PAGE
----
Once people chocked a few hundred feet underground in coal mines or dismembered themselves in the mechanisms of a cotton loom. Now our modern worker – those who sit mainly motionless for most of their working day suffer equally uncomfortable symptoms. They sit cramped and tense, consumed with the minute repetitive actions and of fingers and wrist. They now develop their own irreparable injuries. These result from years if using word processors, or computer keyboards. VDU operators have long been ignorant of the effect their bad posture has on them. Hours after hours they would be unaware that the seemingly insignificant tapping of the wrist against the keyboard edge deteriorates their wrist nerves and tendons. That having their head forward to looking down would cause a strain in their back that eats into a restful night’s sleep. This in turn, inconspicuously undermines their fitness and resistance from virus infections spawned by ailing colleagues.
Unfortunately, the injuries and strains and now showing themselves in operatives who began using the new technology when it was first introduced. Women mainly, who have spent over six or seven years bashing the keyboards of a terminal, day in and day out, will suddenly wake up one morning with paralysed hands. Unable to work she is then dismissed and can only seek compensation from the employer. Some claims have been successful.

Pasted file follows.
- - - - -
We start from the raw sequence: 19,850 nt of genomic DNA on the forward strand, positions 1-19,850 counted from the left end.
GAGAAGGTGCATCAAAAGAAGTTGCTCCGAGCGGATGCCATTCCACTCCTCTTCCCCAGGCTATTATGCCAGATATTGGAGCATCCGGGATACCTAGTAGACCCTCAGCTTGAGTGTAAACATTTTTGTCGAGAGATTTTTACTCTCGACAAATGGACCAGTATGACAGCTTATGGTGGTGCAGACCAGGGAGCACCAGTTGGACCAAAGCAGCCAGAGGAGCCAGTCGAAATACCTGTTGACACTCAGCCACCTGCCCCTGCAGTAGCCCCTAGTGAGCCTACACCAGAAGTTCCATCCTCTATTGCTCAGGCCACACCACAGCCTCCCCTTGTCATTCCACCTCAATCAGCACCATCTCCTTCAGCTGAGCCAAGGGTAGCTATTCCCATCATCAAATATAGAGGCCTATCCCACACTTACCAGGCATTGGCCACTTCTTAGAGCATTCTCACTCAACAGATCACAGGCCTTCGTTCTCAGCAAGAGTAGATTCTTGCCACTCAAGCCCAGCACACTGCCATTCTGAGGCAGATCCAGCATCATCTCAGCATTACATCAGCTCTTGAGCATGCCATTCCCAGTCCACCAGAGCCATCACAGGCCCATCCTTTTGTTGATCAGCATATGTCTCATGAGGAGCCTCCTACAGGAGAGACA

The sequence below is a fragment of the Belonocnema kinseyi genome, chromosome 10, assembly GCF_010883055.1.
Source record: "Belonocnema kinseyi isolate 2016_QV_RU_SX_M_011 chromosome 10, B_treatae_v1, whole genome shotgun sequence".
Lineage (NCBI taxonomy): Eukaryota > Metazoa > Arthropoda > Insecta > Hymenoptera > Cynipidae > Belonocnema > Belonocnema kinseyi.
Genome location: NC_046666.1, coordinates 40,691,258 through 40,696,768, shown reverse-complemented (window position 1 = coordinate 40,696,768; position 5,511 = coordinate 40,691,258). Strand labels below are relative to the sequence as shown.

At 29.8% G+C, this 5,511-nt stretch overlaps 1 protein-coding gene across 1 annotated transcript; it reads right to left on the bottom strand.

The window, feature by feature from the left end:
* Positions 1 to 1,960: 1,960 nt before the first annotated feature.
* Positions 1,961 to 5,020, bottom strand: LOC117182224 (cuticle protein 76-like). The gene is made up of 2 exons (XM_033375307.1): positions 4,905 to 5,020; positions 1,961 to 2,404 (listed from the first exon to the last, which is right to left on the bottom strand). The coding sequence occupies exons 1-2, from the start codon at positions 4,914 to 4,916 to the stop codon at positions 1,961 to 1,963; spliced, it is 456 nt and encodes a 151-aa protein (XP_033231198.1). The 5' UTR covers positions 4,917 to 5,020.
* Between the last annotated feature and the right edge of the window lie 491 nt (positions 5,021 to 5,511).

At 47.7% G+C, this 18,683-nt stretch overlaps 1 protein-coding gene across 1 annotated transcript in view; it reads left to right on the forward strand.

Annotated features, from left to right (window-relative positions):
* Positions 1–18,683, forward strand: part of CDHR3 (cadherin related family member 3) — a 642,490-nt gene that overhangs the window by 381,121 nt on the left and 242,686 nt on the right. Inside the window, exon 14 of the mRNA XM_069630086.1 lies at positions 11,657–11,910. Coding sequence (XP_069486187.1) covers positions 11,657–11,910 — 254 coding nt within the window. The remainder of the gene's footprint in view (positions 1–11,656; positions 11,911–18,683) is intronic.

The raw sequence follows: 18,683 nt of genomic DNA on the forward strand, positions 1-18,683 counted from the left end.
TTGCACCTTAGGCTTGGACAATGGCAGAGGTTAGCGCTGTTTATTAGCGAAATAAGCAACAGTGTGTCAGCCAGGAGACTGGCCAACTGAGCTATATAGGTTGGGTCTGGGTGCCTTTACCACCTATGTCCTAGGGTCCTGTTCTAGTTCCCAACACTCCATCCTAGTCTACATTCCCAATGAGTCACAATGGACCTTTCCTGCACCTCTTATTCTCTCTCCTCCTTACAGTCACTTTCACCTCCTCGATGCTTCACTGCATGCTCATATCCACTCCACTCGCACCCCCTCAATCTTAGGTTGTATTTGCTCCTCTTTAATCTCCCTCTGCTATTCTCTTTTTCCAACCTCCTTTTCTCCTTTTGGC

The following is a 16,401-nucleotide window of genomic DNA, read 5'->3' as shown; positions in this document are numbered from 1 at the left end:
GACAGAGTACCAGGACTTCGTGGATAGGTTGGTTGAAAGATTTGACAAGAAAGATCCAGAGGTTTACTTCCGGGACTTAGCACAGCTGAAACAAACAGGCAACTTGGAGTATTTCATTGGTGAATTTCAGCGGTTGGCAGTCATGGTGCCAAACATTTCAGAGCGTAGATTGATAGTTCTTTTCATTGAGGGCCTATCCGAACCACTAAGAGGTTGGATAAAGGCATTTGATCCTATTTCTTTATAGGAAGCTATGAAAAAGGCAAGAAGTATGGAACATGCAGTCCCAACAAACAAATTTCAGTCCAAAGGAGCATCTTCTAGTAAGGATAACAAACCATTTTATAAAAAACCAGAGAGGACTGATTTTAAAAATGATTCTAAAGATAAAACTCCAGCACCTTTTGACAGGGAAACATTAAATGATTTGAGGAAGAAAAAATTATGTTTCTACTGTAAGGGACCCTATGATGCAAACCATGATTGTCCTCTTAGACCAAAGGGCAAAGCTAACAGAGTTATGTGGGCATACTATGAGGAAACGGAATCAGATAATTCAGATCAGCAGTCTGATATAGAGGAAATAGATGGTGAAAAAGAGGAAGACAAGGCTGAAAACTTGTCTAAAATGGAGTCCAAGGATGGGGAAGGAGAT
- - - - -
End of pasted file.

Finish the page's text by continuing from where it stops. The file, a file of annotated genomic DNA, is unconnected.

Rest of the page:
As a result accessories in the office have now become important to the office worker and the office industry generally. As it is the accessories that can offer a solution to the problems of repetitive strain injury, they will support the overall, and often subtle changes in our office environments and procedures that are crucial to relax during the working day.
An estimated 750,000 workers took 13 million days off work in 1989-1990 because of what the regarded as work related illness. In addition, 730,000 in work were affected but took no time off, and a further 820,000 retired and unemployed people reported that they were affected by the longer term consequences of work related illness. These statistics were published by the Government Health and Safety Executive.
Ergonomics have become crucial to the enhancement of the comfort and performance of any office worker. Ergonomics (the new buzz word?) have helped designers to identify the physical relationships between human beings, the environment and the tools we may use. Furniture and accessories have now been developed and are available to office workers. They are able to ease strains by improving posture and supporting limbs, and actions otherwise susceptible to the strain or injury.